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Show Recap: Islands at Amoeba Hollywood

Posted by Billy Gil, September 18, 2013 01:00pm | Post a Comment

islands amoeba hollywood

Islands took the stage at Ameoba Hollywood Sept. 17, the day they released their fifth album, Ski Mask (on CD, LP or download). The band mostly played songs from that album, portraying a more mature, subdued version of Islands than we've previously seen. However, Nick Thorburn is still a beast and a ham onstage—"We're Islands, it's true—oh shit," he said, distracted by something, then went to start a song on keys before returning to holding the mic and strutting through "Wave Forms," Ski Mask's buoyant opener. "Death Drive" introduced cool analog keyboard sounds and a subtle hip-hop feel to the set. For islands ski maskSki Mask's best song, "Becoming the Gunship," Thorburn took to playing a beautiul white guitar—he and his band all looked pretty dapper, btw, but that's neither here nor there—and his bandmates offered solid harmonies. They reached back to 2008's Arm's Way for the discoy "Creeper" before returning to the newer material, proclaiming "Contractually, I'm obligated to ask you to buy [Ski Mask]" before launching into that album's “Winged Beat Drums,” a funkier song akin to Spoon with nice dynamics and sunny lines like "life's not a gas, it's a gas chamber." Thorburn picked his guitar alone in the opening of the sad-sounding "Here Here," while "Hushed Tones" saw bigger, Who-style ringing chords, with a soft underbelly of watery synths. Thorburn appeared to get annoyed with someone in the audience and invited the guy onstage to air his complaints—that guy ended up being rapper Subtitle, who joined the band to deliver his rap on Return to the Sea's "Where there's a will, There's a whalebone." Even as they've mellowed out, Islands couldn't resist throwing a bit of mayhem into the mix. The band stuck around for a signing session that included all members of the band biting into one of their records—perhaps to authenticate it as real, like people did in the olden days with gold coins.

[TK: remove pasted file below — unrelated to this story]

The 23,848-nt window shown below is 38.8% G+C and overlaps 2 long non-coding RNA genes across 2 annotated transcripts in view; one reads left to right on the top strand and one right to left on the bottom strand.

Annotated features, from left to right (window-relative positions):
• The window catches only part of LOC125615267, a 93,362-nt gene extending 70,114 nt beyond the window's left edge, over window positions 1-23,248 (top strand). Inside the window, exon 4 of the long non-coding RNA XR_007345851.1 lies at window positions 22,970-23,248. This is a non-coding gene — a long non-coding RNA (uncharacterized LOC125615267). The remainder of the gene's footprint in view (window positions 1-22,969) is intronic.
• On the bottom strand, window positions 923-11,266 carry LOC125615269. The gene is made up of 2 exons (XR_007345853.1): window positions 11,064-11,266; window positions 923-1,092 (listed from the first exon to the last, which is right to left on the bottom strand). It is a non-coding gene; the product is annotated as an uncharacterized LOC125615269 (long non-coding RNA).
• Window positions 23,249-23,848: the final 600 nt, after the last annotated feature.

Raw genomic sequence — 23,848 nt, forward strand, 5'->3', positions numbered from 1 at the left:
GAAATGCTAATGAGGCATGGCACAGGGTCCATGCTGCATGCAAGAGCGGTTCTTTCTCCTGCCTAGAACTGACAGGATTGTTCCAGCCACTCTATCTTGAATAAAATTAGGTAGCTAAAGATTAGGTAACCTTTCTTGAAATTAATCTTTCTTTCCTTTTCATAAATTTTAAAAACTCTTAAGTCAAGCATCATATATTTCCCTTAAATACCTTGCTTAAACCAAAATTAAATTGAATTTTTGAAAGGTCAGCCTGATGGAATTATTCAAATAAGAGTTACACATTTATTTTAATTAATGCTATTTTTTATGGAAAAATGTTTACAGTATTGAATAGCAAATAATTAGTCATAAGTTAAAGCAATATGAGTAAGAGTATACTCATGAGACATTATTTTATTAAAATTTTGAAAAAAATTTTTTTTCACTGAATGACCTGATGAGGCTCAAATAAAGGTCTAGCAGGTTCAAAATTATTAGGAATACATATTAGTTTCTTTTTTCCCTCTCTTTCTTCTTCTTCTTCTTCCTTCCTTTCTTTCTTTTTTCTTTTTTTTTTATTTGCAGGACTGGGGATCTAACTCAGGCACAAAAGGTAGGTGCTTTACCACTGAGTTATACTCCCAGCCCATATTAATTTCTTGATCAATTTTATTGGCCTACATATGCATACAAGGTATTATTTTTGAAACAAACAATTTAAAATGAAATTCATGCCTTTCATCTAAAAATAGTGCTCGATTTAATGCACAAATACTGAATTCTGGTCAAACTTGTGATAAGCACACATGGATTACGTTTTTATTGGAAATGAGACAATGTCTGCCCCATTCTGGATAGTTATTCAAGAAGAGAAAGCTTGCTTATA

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Album Picks: Sebadoh, Crystal Stilts, Blouse, SISU

Posted by Billy Gil, September 17, 2013 09:16am | Post a Comment
Sebadoh - Defend Yourself (CD, LP or download)